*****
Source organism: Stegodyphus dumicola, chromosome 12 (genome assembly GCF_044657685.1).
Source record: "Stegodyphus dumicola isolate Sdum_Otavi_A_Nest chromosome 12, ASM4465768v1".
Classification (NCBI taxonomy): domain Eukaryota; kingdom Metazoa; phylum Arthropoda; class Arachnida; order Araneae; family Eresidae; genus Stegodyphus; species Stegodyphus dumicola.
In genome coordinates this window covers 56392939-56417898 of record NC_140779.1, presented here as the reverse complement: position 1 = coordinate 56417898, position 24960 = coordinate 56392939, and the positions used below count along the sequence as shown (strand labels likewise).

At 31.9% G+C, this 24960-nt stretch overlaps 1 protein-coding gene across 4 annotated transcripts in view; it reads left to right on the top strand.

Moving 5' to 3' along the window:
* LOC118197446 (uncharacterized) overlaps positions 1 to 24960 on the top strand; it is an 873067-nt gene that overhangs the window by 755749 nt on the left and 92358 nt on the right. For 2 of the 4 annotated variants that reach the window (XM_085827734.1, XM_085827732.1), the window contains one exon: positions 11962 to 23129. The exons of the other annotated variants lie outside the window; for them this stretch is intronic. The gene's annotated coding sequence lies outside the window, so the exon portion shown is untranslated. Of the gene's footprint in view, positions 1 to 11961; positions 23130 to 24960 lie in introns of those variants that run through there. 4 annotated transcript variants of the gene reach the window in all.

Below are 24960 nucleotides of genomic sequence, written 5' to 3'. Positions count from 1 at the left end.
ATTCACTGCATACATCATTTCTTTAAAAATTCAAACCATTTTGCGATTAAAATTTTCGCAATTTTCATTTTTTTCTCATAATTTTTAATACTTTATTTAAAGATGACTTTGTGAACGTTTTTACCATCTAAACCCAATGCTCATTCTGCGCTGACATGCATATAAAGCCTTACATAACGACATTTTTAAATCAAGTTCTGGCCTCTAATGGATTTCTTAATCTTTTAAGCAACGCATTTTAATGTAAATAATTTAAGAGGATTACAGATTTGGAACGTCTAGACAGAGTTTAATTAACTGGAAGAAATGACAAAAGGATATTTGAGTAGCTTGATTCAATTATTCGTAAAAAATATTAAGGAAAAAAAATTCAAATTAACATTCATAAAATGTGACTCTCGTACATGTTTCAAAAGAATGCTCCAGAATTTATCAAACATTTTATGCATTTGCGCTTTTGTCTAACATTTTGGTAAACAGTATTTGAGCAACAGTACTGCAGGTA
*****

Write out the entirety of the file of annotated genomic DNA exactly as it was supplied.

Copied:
Source organism: Stegodyphus dumicola, chromosome 12 (genome assembly GCF_044657685.1).
Source record: "Stegodyphus dumicola isolate Sdum_Otavi_A_Nest chromosome 12, ASM4465768v1".
Classification (NCBI taxonomy): domain Eukaryota; kingdom Metazoa; phylum Arthropoda; class Arachnida; order Araneae; family Eresidae; genus Stegodyphus; species Stegodyphus dumicola.
In genome coordinates this window covers 56392939-56417898 of record NC_140779.1, presented here as the reverse complement: position 1 = coordinate 56417898, position 24960 = coordinate 56392939, and the positions used below count along the sequence as shown (strand labels likewise).

At 31.9% G+C, this 24960-nt stretch overlaps 1 protein-coding gene across 4 annotated transcripts in view; it reads left to right on the top strand.

Moving 5' to 3' along the window:
* LOC118197446 (uncharacterized) overlaps positions 1 to 24960 on the top strand; it is an 873067-nt gene that overhangs the window by 755749 nt on the left and 92358 nt on the right. For 2 of the 4 annotated variants that reach the window (XM_085827734.1, XM_085827732.1), the window contains one exon: positions 11962 to 23129. The exons of the other annotated variants lie outside the window; for them this stretch is intronic. The gene's annotated coding sequence lies outside the window, so the exon portion shown is untranslated. Of the gene's footprint in view, positions 1 to 11961; positions 23130 to 24960 lie in introns of those variants that run through there. 4 annotated transcript variants of the gene reach the window in all.

Below are 24960 nucleotides of genomic sequence, written 5' to 3'. Positions count from 1 at the left end.
ATTCACTGCATACATCATTTCTTTAAAAATTCAAACCATTTTGCGATTAAAATTTTCGCAATTTTCATTTTTTTCTCATAATTTTTAATACTTTATTTAAAGATGACTTTGTGAACGTTTTTACCATCTAAACCCAATGCTCATTCTGCGCTGACATGCATATAAAGCCTTACATAACGACATTTTTAAATCAAGTTCTGGCCTCTAATGGATTTCTTAATCTTTTAAGCAACGCATTTTAATGTAAATAATTTAAGAGGATTACAGATTTGGAACGTCTAGACAGAGTTTAATTAACTGGAAGAAATGACAAAAGGATATTTGAGTAGCTTGATTCAATTATTCGTAAAAAATATTAAGGAAAAAAAATTCAAATTAACATTCATAAAATGTGACTCTCGTACATGTTTCAAAAGAATGCTCCAGAATTTATCAAACATTTTATGCATTTGCGCTTTTGTCTAACATTTTGGTAAACAGTATTTGAGCAACAGTACTGCAGGTA